Where can retailers find Big Data? Rajdeep Nair responds as follows on Quora: “Data is everywhere… it can be purchase data or images uploaded by you on the social media site or data sent by mission sent to Mars by NASA. Everything that is there on the internet and company or an organisation’s confidential data stored on the server. Mostly  data is stored on the server, the technology of which is improving and evolving rapidly.”

However, a good place for small retailers to find “Big Data” is on their own systems. Have you ever analysed your own data sets before?

What retailers can do with Big Data

According to Russell Walker 1, firms that are first movers in leveraging BD have great advantages because they develop innovative insights about customers and markets. These insights can transform services, and even business models. Bernard Marr, contributing to Forbes declared Big Data as “A game changer in the retail sector”.

Bernard notes that Big Data analytics is now being applied at every stage of the retail process. Says Bernard: “BD is used to understand what the popular products will be by predicting trends, forecasting where the demand will be for those products, and optimizing pricing for a competitive edge.”  Moreover helps BD retailers to identify the customers that are likely to be interested in their products and works out the best way to approach them. It also to help them making the sale and working out what next to sell them.

Alex Woodie writing a piece in Datanami.com suggests there are 9 ways retailers are using big data technology to create an advantage in the retail sector.

The advantages of Big Data to retailers

  1. Recommendation Engines – by training machine learning models on historical data, the savvy retailer can generate accurate recommendations before the customer leaves the Web page.
  2. Customer 360 – customers expect companies to anticipate their needs, to have the products they want on-hand. Also to communicate with them in real time (via social media), and to adapt to their needs as they change. In the cutthroat world of retail, developing a customer 360 system using Big Data may be a matter of survival.
  3. Market Basket Analysis – is a standard technique used by merchandisers to figure out which groups, or baskets, or products customers are more likely to purchase together. It’s a well-understood business processes, but now it’s being automated with the help of BD.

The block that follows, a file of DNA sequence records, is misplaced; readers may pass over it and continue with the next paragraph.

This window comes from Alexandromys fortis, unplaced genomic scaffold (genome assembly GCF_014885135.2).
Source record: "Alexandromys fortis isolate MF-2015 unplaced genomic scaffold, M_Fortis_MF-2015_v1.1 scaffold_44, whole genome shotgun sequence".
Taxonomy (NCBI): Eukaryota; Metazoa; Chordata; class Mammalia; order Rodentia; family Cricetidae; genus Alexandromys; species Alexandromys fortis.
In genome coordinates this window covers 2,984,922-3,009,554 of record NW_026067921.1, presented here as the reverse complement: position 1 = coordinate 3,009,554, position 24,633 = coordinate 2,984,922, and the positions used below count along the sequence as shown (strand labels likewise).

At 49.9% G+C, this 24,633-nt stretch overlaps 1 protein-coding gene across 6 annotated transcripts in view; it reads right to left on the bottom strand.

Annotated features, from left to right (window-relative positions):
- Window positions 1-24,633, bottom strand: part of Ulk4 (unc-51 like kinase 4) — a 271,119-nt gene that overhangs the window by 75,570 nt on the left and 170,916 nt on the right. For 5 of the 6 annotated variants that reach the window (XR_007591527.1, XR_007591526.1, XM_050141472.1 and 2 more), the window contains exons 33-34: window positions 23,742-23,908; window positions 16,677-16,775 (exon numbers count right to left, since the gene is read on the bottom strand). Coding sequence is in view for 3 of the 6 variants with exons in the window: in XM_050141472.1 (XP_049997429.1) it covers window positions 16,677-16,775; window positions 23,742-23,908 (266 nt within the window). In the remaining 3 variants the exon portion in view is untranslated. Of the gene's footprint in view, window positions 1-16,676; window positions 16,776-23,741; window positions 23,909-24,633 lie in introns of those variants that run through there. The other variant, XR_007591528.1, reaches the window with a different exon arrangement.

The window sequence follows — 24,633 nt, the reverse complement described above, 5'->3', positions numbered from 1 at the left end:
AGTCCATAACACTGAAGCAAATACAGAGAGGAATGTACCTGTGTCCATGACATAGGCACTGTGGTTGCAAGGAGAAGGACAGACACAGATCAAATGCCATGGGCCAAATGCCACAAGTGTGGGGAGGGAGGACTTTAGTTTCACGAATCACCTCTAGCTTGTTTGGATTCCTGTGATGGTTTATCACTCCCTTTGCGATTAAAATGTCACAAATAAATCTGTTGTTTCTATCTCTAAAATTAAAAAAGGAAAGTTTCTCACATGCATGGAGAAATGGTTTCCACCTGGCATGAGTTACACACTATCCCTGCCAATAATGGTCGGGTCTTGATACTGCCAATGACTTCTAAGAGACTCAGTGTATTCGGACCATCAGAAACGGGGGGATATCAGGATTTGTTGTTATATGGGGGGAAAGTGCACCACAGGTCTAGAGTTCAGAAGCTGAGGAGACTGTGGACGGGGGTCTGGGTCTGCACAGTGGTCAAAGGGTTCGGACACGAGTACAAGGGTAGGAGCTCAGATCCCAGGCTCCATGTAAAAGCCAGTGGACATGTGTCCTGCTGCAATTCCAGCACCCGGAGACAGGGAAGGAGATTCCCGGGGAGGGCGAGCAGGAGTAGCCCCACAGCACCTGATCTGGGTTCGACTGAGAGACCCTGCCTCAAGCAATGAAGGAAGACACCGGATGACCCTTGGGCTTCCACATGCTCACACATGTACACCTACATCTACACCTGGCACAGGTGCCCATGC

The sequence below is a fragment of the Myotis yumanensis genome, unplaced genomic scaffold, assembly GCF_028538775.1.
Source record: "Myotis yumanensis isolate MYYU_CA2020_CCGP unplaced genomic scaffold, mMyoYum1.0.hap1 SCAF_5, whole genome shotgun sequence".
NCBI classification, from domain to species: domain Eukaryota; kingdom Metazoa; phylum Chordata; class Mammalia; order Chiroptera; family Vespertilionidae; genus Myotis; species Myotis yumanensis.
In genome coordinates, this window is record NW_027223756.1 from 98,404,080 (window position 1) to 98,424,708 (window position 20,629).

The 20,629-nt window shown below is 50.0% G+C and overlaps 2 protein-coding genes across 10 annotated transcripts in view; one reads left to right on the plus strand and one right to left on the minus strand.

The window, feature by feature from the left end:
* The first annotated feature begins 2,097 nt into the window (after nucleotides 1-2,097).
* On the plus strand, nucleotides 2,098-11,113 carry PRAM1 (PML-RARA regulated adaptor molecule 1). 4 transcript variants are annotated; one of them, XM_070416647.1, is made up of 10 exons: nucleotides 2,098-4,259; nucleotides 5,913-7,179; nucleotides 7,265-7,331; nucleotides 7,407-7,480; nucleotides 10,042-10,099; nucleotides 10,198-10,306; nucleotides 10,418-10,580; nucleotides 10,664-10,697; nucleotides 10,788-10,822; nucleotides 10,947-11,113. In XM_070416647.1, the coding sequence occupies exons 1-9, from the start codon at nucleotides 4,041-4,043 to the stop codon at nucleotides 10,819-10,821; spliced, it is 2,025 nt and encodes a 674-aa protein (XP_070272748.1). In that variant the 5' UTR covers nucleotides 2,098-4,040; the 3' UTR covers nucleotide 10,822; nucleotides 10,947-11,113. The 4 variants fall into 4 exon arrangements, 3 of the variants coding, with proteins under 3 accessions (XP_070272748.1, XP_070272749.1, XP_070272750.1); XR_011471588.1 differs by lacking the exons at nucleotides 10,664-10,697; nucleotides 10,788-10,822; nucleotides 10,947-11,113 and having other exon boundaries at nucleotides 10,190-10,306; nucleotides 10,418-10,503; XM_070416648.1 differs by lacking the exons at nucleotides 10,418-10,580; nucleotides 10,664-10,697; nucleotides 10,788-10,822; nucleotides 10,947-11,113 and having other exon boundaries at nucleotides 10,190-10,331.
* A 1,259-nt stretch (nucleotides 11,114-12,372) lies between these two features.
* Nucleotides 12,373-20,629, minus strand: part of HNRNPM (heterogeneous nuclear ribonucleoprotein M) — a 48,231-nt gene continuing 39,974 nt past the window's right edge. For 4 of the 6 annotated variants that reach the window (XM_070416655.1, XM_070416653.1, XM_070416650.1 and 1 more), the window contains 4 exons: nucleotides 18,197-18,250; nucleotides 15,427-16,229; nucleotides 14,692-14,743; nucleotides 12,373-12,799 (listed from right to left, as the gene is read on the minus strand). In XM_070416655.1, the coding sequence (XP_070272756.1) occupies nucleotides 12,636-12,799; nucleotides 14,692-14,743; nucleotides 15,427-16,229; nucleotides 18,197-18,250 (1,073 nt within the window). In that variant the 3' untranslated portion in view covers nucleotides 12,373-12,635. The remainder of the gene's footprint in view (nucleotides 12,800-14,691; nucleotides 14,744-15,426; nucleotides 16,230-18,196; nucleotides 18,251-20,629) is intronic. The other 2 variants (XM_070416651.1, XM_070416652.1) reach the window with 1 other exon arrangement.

4. Path to Purchase – analyzing how a customer came to make a purchase, or the path to purchase, is another way big data technology is making a mark in retail.
  5. Social Listening for Trend Forecasting – platforms like Hadoop were designed to facilitate the handling and analysis of large amounts of unstructured data, such as Facebook posts.
  6. Price Optimization – setting the right price requires knowing what your competitors are charging. Data can be collected electronically using daemons that crawl competitors’ website to get detailed info about product pricing.
  7. Workforce and Energy Optimization – big data technology can deliver benefits on the marketing and merchandising side. As a result it can help big retailers optimize their spending on human capital.
  8. Inventory Optimization – by analysing BD, retailers can plan their seasonality in the shipping algorithms better.
  9. Fraud Detection – retail fraud is a huge problem, accounting for hundreds of billions of lost dollars every year. Retailers have tried every trick in the book to stop fraud, and now they’re turning to big data technology to give them an edge.

Concluding

The narrative about Big Data is more with ‘Big Retailers’ at this moment. However, with smaller retailers adding the online channel to their business, there are ample opportunities for them to use their own data to great effect. Everything else will cost retailers a lot of money. Maybe to start with small data is better for smaller retailers.

Have a look at this video by Tera data corporation more more on Big Data for retailers:

Notes

1 Walker, R., 2015. From big data to big profits: Success with data and analytics, Oxford University Press.

2 Xu, Z., Frankwick, G.L. and Ramirez, E. 2016. Effects of big data analytics and traditional marketing analytics on new product success: A knowledge fusion perspective. Journal of Business Research69(5):1562-1566.

3 Chen, M., Mao, S. and Liu, Y. 2014. Big data: A survey, Mobile Networks and Applications, 19(2):171-209.

Image and video

Pixabay

Tera Data Corporation